Low-carbon investment has more benefits than we might think, with a new study by the University of Leeds indicating massive boosts to job creation, energy savings and economic productivity
A huge reduction in transport-related deaths, tens of millions of new jobs and trillions saved in global energy are just some of the benefits that boosting low-carbon investment in city infrastructure can bring worldwide, a new study suggests.
The research team at the University of Leeds Centre for Climate Change Economics and Policy analysed more than 700 studies to find that low-carbon urban projects deliver faster and bigger returns than conventional infrastructure.
It believes the biggest benefits are in projects such as public transport, energy-efficient buildings, renewable energy and solid waste management, according to the paper entitled The economic and social benefits of low-carbon cities - a systematic review of the evidence.
Professor Andy Gouldson, lead author of the research, said: “We already knew that low-carbon investment makes good economic sense.
“As the evidence mounted up, we were struck by the fact that the cities we want - cleaner, healthier, richer - are made possible through climate action.
“Whether high-quality public transport or segregated cycling lanes, energy-efficient buildings or better waste management, the dollars, lives and hours saved are impressive.”
Low carbon investment - by the numbers
The study found that by midway through the 21st century, low-carbon investment in cities across the globe could generate energy savings worth more than $17 trillion (£12.7tn).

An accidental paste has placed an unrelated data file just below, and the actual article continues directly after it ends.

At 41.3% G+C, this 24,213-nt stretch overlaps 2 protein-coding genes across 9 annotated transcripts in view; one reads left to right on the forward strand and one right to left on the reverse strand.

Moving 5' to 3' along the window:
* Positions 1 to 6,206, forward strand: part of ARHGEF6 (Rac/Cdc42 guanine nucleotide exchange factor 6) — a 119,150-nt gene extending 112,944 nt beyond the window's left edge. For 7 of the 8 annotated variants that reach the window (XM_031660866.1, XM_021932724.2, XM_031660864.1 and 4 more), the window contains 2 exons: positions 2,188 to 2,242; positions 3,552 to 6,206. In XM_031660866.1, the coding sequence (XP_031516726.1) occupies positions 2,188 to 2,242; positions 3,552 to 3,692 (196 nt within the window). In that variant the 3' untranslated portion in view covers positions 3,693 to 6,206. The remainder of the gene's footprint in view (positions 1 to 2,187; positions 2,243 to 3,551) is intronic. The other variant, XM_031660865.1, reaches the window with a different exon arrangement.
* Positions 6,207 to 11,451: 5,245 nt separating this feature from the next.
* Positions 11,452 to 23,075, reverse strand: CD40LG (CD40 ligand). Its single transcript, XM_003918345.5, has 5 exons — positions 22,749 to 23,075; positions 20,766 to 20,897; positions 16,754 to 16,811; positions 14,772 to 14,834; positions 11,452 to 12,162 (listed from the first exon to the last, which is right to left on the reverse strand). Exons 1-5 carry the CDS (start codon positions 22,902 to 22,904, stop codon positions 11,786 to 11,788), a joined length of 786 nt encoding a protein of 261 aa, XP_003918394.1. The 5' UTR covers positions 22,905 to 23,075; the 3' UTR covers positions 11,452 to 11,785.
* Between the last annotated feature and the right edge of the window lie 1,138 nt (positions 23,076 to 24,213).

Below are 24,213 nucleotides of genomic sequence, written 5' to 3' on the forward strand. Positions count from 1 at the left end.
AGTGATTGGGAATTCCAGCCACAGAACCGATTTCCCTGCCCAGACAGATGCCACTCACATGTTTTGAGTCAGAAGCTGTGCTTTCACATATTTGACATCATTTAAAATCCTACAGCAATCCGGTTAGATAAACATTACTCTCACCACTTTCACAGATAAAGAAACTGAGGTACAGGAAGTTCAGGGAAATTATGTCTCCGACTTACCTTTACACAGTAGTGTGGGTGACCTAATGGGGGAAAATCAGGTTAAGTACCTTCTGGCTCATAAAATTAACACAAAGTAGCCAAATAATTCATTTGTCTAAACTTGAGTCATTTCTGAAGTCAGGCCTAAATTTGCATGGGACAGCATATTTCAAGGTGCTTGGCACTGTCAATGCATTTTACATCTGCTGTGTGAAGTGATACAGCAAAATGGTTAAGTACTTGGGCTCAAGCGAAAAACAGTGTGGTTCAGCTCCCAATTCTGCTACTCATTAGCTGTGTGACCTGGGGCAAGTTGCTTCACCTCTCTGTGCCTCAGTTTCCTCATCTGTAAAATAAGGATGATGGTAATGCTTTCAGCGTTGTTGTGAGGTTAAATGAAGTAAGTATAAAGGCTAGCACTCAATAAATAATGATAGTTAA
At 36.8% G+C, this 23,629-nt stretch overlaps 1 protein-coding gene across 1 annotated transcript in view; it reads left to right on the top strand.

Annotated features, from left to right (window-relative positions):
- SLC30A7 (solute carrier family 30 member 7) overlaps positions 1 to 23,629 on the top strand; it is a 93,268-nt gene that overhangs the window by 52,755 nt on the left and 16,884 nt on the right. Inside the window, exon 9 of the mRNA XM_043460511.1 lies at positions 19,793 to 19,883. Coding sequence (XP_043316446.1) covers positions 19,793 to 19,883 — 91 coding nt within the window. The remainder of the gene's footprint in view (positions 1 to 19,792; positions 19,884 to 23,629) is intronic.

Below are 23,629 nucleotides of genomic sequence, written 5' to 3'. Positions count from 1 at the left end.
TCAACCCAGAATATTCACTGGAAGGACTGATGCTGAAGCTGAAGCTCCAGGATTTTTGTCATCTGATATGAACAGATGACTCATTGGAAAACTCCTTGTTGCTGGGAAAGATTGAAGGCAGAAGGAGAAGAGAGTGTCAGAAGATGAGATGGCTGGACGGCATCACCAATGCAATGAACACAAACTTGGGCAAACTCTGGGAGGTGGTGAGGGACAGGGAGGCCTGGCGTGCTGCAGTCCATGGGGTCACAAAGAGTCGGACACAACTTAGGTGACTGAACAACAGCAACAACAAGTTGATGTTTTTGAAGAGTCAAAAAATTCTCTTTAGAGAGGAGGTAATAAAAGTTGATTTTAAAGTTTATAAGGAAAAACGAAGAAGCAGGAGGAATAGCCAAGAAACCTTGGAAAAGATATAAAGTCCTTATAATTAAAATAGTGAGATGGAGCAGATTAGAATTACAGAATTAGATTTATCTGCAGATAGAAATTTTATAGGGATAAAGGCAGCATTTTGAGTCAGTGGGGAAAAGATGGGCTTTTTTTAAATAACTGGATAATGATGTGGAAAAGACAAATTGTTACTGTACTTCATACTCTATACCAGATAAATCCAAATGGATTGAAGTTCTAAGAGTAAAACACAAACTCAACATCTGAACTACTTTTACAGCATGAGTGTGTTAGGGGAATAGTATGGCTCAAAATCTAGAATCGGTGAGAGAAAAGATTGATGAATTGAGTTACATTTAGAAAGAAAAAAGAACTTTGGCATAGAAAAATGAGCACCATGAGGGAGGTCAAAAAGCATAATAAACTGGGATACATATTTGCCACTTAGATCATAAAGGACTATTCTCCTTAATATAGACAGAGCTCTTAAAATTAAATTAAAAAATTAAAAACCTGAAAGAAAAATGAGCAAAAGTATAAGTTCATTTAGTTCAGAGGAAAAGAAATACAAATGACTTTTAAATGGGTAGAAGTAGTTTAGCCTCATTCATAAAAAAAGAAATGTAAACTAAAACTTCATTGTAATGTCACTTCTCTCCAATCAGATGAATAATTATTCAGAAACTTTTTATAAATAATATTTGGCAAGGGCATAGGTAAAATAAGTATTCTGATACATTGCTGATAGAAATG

It reported direct investment towards clean public transport and vehicle efficiency could create up to 23 million jobs, cut time spent in traffic by 30%, and reduce transport-related deaths by more than 80%.
That’s in addition to 16 million jobs which would apparently be created by investment in new and existing energy efficient buildings, which would also improve home and working environments, lowering rates of illness and making employees up to 16% more productive.
Cities can be test bed for creativity and innovation
Nicholas Stern, co-chairman of the Global Commission on the Economy and Climate, said: “This report clearly highlights how cities can be at the heart of the growth story of the future.
“If we are to create a dynamic and sustainable global economy, we will need productive cities where people can live, move and breathe.
“Cities should be attractive and dynamic places to live and work, where talented people can create and innovate.”
Sharan Burrow, general secretary of the International Trade Union Confederation, added: “This research demonstrates that there are major opportunities to create new and better jobs through low-carbon investment in cities and make cities better places to live and work.
“Job creation through investment in the building, transport and waste sectors will not only revive economies but improve public health by lowering air pollution and improve accessibility for working people with more public transport.
“Cities can achieve a just transition to a climate-safe future with unions, business and government negotiating the transformation required with decent jobs.”